Browsing named entities in Colonel William Preston Johnston, The Life of General Albert Sidney Johnston : His Service in the Armies of the United States, the Republic of Texas, and the Confederate States.. You can also browse the collection for October 30th or search for October 30th in all documents.

Your search returned 2 results in 2 document sections:

lemental strife; and to him — a man of action, not of words-silence seemed the only proper course. During the summer, prominent Texans at Washington had been soliciting the secretary to assign General Johnston to command the Southwestern Department. Finally, on the 1st of November, the adjutant-general informed General Johnston that the secretary had given orders to that effect, and wished to see him as soon as convenient. He was at the same time apprised, by telegram and letter, of October 30th, that General Scott desired to send him to California to take command of the Pacific coast. On November 2d General Scott addressed an official communication to the adjutant-general to that effect. When General Johnston reported to the Secretary of War, he had made up his mind, as he subsequently informed the writer, not to go to Texas. If the State seceded, and the Federal Government did not promptly accommodate the questions thus started, a collision would probably occur. In this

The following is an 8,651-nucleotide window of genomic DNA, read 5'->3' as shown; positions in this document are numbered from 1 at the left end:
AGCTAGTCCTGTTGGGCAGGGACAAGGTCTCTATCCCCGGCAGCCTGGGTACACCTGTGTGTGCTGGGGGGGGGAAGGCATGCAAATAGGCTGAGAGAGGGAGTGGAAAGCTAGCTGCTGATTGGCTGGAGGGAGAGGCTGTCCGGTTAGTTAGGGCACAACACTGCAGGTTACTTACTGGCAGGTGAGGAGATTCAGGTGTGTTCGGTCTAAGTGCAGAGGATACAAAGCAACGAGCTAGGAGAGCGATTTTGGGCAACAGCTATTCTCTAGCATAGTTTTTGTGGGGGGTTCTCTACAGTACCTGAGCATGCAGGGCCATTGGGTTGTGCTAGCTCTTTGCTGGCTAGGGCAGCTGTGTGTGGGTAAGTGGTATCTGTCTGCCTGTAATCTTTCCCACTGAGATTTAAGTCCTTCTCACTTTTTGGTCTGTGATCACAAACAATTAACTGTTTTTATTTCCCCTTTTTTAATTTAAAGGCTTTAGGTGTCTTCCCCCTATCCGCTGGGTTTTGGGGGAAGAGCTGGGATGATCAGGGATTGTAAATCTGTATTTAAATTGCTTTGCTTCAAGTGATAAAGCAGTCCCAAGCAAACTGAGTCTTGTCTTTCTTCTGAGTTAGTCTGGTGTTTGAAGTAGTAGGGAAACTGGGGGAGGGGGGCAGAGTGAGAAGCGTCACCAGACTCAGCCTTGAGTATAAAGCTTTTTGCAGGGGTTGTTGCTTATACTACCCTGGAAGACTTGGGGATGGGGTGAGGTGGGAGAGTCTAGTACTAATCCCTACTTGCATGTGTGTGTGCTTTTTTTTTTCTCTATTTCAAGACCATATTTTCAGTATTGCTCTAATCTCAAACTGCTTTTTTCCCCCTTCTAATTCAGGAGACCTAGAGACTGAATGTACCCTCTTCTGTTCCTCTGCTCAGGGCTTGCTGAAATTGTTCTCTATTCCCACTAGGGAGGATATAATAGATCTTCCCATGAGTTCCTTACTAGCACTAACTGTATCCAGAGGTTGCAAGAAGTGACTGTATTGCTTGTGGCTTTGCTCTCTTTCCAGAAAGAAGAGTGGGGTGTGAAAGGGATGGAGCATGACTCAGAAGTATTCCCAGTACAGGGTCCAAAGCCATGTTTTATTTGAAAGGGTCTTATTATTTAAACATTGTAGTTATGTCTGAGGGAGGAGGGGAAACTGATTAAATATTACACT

in were without lock or stock, much worn, and utterly worthless; and these weapons, generally fowling-pieces, squirrel-rifles, etc., were very poor in quality, even when put in order. The reports and inspection returns make it evident that, during most of the autumn of 1861, fully one-half of General Johnston's troops were unarmed, and whole brigades remained without weapons for months. Terry's Texas Rangers, one of the best-equipped and most efficient regiments at the front, report, October 30th, twenty varieties of fire-arms in their hands-shot-guns and Colt's navy six-shooters being most numerous. Other regimental reports show a similar state of things. This one circumstance, with the resulting confusion and diversity in ammunition, will indicate to any soldier a fruitful source of inefficiency and confusion. The Government could not arm its troops, because of the inability of its agents to procure sufficient serviceable arms in the markets of Europe. They were there bef